With grocery prices rising due to inflation, it's getting harder and harder to make a trip to the supermarket without getting frustrated — or feeling like you need to barter your worldly possessions just to buy fresh produce. You're dreaming of cooking up a Chef's Table-inspired week's worth of dishes, but your bank account and those rising prices say more instant noodles and less delicious aged cheese, organic veggies, and grass-fed beef. Still, everyone deserves to eat well, and the key to doing so right now could be learning how to save money on groceries.
But how do we curb spending our whole paycheck at the supermarket, grocery store, or on online grocery delivery services? If you've walked down any produce aisle lately, you know the sticker shock is no joke. While figuring out how to save money on food comes with a bit of a learning curve, it can be done. It goes without saying, of course, that this is a systemic problem — in addition to rising prices brought on by labor and supply shortages, price hikes reflect companies padding prices to protect their profit margins. Addressing food price inflation (and food insecurity) will take large-scale reform.
You still have to get groceries in the meantime, though. So, Scary Mommy asked financial experts to weigh in with some proven tips and tricks for saving money on food.
1. Have a Budget
Including your grocery shopping into your weekly or monthly budget is crucial. To figure out your grocery shopping budget, track your current spending. Then consider using a grocery shopping calculator to determine how much of your income you should set aside for grocery shopping.
2. Shop on a Full Stomach
It's an oldie but a goodie of a rule. When you're starving, you're going to stock up on, well, anything. "Never go into the store hungry (the cardinal sin of grocery shopping)," says Kari Lorz, certified financial education instructor and founder of Money For the Mamas. "Always keep a granola bar in your car (or purse) and eat it 15 minutes before setting foot into the store. I sit in my car and scroll through the store's weekly ad looking for good deals while eating my snack and having some water."
Even if you live in a city where you take public transportation to the grocery store, you can still abide by this. Bring your granola bar on the train or bus and use that time to check the current sales and coupons. Hopefully, this will help you buy fewer snacks and take-out food, which tend to be pricey. Also, try to shop when you're not feeling tired and stressed. You'll be more likely to make better choices when you're satiated and feeling calm.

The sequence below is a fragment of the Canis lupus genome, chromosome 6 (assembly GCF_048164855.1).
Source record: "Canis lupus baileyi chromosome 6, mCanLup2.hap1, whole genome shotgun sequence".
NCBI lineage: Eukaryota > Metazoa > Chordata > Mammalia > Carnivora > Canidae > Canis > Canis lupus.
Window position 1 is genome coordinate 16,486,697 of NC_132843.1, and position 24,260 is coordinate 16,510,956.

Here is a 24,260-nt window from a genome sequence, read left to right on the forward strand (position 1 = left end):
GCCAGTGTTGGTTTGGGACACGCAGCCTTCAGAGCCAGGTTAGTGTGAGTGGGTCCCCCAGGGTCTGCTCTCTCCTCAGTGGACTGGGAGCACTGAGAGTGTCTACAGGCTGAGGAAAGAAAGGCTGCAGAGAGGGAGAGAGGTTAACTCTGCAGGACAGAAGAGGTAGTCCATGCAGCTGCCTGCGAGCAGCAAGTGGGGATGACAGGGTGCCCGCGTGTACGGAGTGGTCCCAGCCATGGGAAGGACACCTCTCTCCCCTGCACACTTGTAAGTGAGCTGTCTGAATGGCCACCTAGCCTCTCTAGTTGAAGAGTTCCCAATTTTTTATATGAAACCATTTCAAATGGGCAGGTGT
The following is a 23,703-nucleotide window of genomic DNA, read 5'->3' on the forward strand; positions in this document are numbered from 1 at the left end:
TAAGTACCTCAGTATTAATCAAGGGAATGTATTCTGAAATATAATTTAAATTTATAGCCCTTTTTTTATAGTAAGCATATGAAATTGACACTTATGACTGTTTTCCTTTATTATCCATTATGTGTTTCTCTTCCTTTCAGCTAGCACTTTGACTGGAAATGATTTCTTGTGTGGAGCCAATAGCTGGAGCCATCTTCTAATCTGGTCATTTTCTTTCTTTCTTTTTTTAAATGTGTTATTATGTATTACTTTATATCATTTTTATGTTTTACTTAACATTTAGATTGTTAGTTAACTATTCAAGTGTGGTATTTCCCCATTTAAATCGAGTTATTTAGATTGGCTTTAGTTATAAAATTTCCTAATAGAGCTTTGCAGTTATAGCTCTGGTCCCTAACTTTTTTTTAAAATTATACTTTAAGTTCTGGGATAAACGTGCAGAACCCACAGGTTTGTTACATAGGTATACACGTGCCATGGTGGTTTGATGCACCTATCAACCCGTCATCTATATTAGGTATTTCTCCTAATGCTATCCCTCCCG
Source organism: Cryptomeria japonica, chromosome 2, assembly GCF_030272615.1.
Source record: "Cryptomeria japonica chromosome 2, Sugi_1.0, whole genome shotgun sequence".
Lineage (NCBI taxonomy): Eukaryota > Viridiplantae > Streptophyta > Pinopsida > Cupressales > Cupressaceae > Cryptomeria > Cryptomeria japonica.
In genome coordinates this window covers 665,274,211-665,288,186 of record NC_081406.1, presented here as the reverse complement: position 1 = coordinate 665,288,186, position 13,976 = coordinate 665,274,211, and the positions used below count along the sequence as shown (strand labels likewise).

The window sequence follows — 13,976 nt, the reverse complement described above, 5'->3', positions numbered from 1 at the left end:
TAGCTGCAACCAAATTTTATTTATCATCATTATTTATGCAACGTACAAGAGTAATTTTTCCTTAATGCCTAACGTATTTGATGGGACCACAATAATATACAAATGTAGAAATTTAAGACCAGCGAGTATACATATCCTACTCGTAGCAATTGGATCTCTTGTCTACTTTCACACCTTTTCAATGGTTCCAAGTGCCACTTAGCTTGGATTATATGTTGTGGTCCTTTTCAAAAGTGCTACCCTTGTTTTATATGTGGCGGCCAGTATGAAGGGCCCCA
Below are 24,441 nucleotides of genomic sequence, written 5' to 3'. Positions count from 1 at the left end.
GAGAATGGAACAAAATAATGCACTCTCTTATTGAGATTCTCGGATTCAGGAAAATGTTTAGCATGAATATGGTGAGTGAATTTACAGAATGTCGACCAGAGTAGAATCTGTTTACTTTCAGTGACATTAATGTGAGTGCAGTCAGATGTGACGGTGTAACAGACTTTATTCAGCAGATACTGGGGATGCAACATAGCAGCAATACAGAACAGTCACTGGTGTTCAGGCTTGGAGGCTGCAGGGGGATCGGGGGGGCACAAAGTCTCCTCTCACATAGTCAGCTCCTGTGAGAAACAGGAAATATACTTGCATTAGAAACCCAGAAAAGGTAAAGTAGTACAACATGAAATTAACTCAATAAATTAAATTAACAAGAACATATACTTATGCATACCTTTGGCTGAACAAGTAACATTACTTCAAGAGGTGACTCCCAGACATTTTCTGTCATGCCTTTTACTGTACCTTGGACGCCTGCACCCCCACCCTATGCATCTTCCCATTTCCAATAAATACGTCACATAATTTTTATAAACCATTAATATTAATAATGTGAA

3. Make a Grocery List and Stick to It
Even if making a grocery list feels like a pain, it'll help you keep your spending in check. "One of the easiest ways to overspend at the grocery store is to shop without a plan," says Seth Connell, financial coach. "Grocery stores are experts in product placement. The staples are almost always toward the back of the store, forcing you to pass by all the other items on the way. This makes it more likely that customers will add other items to their cart, even if they came in only for a few things at the outset."
If you're looking to save money for vacation and planning on buying groceries there, make the shopping list ahead of time and estimate the cost to help you budget.
4. Plan Your Meals a Week Ahead
How do you make an effective grocery list? By meal prepping and planning. Plan your meals for the week before you shop, and then buy strictly what's on the menu. But rather than just make a plan based on what you want to eat, plan around sales and seasonality of produce. "One of the biggest mistakes people make when it comes to grocery shopping is that they make their meal plan and then go to the store and buy the ingredients," says financial coach Annie Hanson, owner of Mindfully Money. "Instead, look at the weekly grocery store ad, find out what is on sale that week, and build your meal plan around what is on sale. That way, you aren't buying ingredients when they are most expensive."
5. Save Money With Grocery Apps
There are several grocery apps out there that can help you save significant money on your shopping. No more clipping coupons! Just click on these frugal-friendly and time-saving apps. Some top favorites include Flipp, MealBoard, and GroceryPal. You can also try cashback apps while you shop. These include ibotta, Receipt Pal, and Receipt Hog.
"I save up all my points and rewards during the year and use this money to buy our Thanksgiving dinner items and holiday baking supplies, as those costs can be considerable (and wreak havoc on a monthly budget)," Lorz says. You just have to be mindful that you aren't over-shopping simply to get the rewards and cash back. Think of this as a fun supplement to your regular shopping.